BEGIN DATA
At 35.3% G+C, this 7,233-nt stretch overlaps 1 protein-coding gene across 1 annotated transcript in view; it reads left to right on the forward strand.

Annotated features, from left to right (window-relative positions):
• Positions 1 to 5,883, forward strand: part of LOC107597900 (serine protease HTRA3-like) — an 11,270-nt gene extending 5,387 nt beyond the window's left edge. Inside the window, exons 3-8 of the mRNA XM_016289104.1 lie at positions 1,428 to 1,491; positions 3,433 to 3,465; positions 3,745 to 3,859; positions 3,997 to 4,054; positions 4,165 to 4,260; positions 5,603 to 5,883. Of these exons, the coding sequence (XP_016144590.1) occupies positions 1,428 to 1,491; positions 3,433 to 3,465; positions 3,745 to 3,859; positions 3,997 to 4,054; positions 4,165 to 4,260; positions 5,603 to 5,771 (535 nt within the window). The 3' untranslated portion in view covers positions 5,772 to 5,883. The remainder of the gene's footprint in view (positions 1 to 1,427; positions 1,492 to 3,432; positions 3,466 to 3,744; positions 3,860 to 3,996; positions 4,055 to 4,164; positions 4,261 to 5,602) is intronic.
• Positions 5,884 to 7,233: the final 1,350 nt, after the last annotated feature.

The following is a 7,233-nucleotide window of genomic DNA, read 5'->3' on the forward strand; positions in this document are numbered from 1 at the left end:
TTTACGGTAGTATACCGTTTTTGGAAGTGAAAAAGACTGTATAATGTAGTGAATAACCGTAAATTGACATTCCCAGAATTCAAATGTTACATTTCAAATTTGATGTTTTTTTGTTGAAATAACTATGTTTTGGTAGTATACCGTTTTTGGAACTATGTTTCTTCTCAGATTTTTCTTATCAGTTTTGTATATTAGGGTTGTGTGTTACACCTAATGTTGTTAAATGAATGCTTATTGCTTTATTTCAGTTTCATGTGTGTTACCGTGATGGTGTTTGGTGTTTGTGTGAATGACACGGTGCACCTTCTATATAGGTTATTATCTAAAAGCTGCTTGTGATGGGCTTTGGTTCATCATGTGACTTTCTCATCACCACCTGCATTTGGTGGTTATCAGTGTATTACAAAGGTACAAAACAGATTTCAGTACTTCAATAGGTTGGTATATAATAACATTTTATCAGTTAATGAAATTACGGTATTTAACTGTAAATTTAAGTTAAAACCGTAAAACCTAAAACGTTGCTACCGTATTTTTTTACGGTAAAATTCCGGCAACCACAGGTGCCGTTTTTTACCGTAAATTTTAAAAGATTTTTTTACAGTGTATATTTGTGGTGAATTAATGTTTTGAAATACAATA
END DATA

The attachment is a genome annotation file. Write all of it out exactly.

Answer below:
At 35.3% G+C, this 7,233-nt stretch overlaps 1 protein-coding gene across 1 annotated transcript in view; it reads left to right on the forward strand.

Annotated features, from left to right (window-relative positions):
• Positions 1 to 5,883, forward strand: part of LOC107597900 (serine protease HTRA3-like) — an 11,270-nt gene extending 5,387 nt beyond the window's left edge. Inside the window, exons 3-8 of the mRNA XM_016289104.1 lie at positions 1,428 to 1,491; positions 3,433 to 3,465; positions 3,745 to 3,859; positions 3,997 to 4,054; positions 4,165 to 4,260; positions 5,603 to 5,883. Of these exons, the coding sequence (XP_016144590.1) occupies positions 1,428 to 1,491; positions 3,433 to 3,465; positions 3,745 to 3,859; positions 3,997 to 4,054; positions 4,165 to 4,260; positions 5,603 to 5,771 (535 nt within the window). The 3' untranslated portion in view covers positions 5,772 to 5,883. The remainder of the gene's footprint in view (positions 1 to 1,427; positions 1,492 to 3,432; positions 3,466 to 3,744; positions 3,860 to 3,996; positions 4,055 to 4,164; positions 4,261 to 5,602) is intronic.
• Positions 5,884 to 7,233: the final 1,350 nt, after the last annotated feature.

The following is a 7,233-nucleotide window of genomic DNA, read 5'->3' on the forward strand; positions in this document are numbered from 1 at the left end:
TTTACGGTAGTATACCGTTTTTGGAAGTGAAAAAGACTGTATAATGTAGTGAATAACCGTAAATTGACATTCCCAGAATTCAAATGTTACATTTCAAATTTGATGTTTTTTTGTTGAAATAACTATGTTTTGGTAGTATACCGTTTTTGGAACTATGTTTCTTCTCAGATTTTTCTTATCAGTTTTGTATATTAGGGTTGTGTGTTACACCTAATGTTGTTAAATGAATGCTTATTGCTTTATTTCAGTTTCATGTGTGTTACCGTGATGGTGTTTGGTGTTTGTGTGAATGACACGGTGCACCTTCTATATAGGTTATTATCTAAAAGCTGCTTGTGATGGGCTTTGGTTCATCATGTGACTTTCTCATCACCACCTGCATTTGGTGGTTATCAGTGTATTACAAAGGTACAAAACAGATTTCAGTACTTCAATAGGTTGGTATATAATAACATTTTATCAGTTAATGAAATTACGGTATTTAACTGTAAATTTAAGTTAAAACCGTAAAACCTAAAACGTTGCTACCGTATTTTTTTACGGTAAAATTCCGGCAACCACAGGTGCCGTTTTTTACCGTAAATTTTAAAAGATTTTTTTACAGTGTATATTTGTGGTGAATTAATGTTTTGAAATACAATA